It's been apparent during our COVID journey that this, our greatest challenge requires strong leadership and vision.
I had the pleasure this week of listening as the Managing Director of Tourism Australia, Pip Harrison, outlined her vision for tourism recovery on the journey "to COVID normal".
As the vaccination program begins to roll out and Australia enjoys the geographical benefits of being an Island in the Southern Hemisphere we are still a long way from returning to the life we knew in January 2020.
What has become clear is that as the level of risk drops to appropriate levels, we need to move on or accept wrapping ourselves in cotton wool for the near future, and that means years not months.
We need to move from COVID zero, to COVID normal.
International leisure travel, as we knew it is unlikely to return in 2021.
The cruise industry may return later this year as a domestic product far different to what we once knew.
Domestic travel is critical to reviving local economies.
In the February consumer sentiment survey from Tourism Australia, the major impediment to domestic travel was not fear of the virus. It was found 41% of people surveyed were not confident of travelling interstate because they feared being locked out through domestic border closures.
We have all learnt more about the Constitution and the responsibilities the Federal government does and does not have during this process but the lever to unlock domestic tourism lies with a nationally consistent approach to domestic border closures.
We will never be confident booking flights to visit relatives on the other side of the country or taking the kids to the Gold Coast until there is a sensible approach to borders closures. It can't be political, it can't be reactionary. If it continues, it will be the death knell of tourism in our country. And all of the jobs which go with it.
We need to champion creative solutions for opening up our international border to cohorts who support our economy.
Universities are being decimated by the lack of international students.
In the February consumer sentiment survey from Tourism Australia, the major impediment to domestic travel was not fear of the virus. It was found 41% of people surveyed were not confident of travelling interstate because of border closures.
Regional areas are being badly impacted by the lack of young adventure travellers taking on jobs which apparently are unattractive to Australians. The knock on effect among others are crops aren't being picked, hurting Australian farmers badly.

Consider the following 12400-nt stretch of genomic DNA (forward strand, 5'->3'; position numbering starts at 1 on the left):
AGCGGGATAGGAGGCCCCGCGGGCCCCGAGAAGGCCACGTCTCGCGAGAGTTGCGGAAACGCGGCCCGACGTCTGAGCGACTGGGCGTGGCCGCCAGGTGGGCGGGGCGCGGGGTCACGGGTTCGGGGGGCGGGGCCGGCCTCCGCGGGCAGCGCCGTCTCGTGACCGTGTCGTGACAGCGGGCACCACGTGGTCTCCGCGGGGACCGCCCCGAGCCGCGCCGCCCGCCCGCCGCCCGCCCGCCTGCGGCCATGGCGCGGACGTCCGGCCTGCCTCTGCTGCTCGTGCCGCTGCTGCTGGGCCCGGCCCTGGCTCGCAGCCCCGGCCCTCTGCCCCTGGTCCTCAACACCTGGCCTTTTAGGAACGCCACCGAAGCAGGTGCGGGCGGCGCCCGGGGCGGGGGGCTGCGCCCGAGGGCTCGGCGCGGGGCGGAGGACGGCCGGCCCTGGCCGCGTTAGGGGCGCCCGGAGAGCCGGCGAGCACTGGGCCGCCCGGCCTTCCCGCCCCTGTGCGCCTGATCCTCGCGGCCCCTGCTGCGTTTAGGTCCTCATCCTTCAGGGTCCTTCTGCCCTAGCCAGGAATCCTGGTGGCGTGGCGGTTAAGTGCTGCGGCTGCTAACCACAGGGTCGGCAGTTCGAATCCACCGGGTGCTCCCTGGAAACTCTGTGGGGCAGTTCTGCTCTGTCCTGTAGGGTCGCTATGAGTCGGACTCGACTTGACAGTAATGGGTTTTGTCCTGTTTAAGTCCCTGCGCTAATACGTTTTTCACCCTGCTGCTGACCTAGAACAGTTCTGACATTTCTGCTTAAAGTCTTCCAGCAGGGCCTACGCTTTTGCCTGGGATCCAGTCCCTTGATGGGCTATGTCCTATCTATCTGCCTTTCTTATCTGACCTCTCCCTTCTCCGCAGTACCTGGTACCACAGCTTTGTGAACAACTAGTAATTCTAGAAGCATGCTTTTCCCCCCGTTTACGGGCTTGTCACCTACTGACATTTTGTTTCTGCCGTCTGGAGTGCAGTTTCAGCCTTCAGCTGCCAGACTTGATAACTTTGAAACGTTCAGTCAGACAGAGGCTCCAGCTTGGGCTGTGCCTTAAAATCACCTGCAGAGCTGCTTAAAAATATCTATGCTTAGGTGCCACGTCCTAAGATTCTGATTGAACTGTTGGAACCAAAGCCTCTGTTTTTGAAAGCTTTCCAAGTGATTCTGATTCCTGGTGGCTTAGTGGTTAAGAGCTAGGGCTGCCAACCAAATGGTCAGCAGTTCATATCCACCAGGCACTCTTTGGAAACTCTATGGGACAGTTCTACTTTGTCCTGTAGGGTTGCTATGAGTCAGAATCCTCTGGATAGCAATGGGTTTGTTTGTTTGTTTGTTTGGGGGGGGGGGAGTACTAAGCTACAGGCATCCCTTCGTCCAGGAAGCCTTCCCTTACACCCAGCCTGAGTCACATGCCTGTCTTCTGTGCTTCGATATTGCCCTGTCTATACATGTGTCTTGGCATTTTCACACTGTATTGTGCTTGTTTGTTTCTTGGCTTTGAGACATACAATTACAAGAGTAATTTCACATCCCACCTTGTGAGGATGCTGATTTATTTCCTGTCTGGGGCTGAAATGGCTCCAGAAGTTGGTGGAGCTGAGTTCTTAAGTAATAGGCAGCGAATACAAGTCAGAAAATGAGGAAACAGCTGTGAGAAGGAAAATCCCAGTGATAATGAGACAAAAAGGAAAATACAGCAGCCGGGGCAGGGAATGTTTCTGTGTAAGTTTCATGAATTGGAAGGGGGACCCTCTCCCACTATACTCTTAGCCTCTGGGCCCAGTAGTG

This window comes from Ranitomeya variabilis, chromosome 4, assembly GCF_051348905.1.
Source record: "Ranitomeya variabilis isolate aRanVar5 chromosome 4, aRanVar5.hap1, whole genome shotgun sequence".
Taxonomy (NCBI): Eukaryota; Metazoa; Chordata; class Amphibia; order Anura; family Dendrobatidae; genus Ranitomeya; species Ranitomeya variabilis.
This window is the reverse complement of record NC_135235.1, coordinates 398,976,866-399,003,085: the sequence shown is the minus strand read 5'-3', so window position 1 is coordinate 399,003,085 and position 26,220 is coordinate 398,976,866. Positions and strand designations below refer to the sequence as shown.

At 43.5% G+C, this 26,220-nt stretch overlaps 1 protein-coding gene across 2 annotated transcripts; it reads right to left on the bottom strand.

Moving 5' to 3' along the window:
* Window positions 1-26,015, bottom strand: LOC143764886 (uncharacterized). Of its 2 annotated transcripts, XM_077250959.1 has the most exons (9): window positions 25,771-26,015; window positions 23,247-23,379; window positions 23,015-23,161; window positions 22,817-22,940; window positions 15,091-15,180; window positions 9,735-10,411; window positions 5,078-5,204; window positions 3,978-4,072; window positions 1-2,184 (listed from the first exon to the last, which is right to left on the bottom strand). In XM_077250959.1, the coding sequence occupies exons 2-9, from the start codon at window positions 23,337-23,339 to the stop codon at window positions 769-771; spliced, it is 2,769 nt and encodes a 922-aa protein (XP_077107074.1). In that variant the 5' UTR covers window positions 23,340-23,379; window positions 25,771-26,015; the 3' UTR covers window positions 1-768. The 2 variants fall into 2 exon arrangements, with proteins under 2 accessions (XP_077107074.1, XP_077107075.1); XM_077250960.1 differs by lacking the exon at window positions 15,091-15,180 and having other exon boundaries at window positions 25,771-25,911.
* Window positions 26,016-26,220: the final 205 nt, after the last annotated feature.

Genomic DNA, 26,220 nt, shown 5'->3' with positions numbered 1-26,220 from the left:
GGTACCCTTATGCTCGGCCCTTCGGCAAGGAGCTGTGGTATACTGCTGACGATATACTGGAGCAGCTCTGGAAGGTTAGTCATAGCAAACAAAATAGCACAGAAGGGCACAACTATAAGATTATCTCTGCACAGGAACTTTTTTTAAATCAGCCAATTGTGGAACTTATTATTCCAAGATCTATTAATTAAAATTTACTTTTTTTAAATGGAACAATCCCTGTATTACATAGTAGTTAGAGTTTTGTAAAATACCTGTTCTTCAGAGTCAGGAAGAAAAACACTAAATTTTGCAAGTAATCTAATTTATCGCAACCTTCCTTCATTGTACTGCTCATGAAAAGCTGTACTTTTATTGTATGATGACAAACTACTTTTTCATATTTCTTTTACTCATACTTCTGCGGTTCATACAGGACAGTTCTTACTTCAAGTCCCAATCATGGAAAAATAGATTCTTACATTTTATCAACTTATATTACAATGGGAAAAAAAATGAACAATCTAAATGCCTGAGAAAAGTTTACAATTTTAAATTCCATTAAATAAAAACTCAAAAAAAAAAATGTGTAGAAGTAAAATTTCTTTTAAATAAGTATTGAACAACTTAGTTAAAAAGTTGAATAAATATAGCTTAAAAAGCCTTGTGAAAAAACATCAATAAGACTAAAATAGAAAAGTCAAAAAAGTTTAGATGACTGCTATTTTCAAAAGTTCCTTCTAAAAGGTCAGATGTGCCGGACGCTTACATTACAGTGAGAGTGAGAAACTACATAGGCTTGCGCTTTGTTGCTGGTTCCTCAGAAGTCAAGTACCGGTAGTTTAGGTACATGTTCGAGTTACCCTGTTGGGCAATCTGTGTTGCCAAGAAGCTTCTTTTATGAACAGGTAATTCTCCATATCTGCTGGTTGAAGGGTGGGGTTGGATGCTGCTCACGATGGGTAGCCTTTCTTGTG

Creating an international gateway, reliant on an international vaccination agreement is critical to our economy returning to any semblance of normal.
Creating greater understanding of employment opportunities available in regional Australia also seems like a COVID no brainer.
What does this all of this mean for Wollongong?
It gives us great hope.
Demand in the tourism industry across all markets is greater than ever.
Tourism will be bounce back, visitors will return and we need to be ready.
We have a "north star" in the UCI Road World Cycling Championships in September 2022.
This will indeed be Wollongong's Olympic moment and our City needs to buy a new dress, do its hair and make up and ensure this is an opportunity we make the most of.
I used to say this wont come again but every day that goes by, I become more confident that when we get this right, something even bigger will be next on our door step.
There is no doubt that we have a couple of tough months ahead and we need to stick together.
Support local businesses, whether than be graphic designers, burger bars or transport companies.
Dominoes might be breaking records but for every business that is, there are ten who aren't.
Book, don't talk about what your next holiday might look like. When you can, buy the steak not the schnitzel. Not that there is anything wrong with the schnitzel, but those extra $3 make a difference to small business.
Job Keeper will end on April 1 this year. However, there is increased confidence that for a small number of affected industries and regions some level of additional support may be provided. To those who need it, it is a wonderful solution but at best, it's short term.
It's time we made a commitment and booked our way to a COVID normal future. There is no other way forward.
- Mark Sleigh is the general manager of Destination Wollongong
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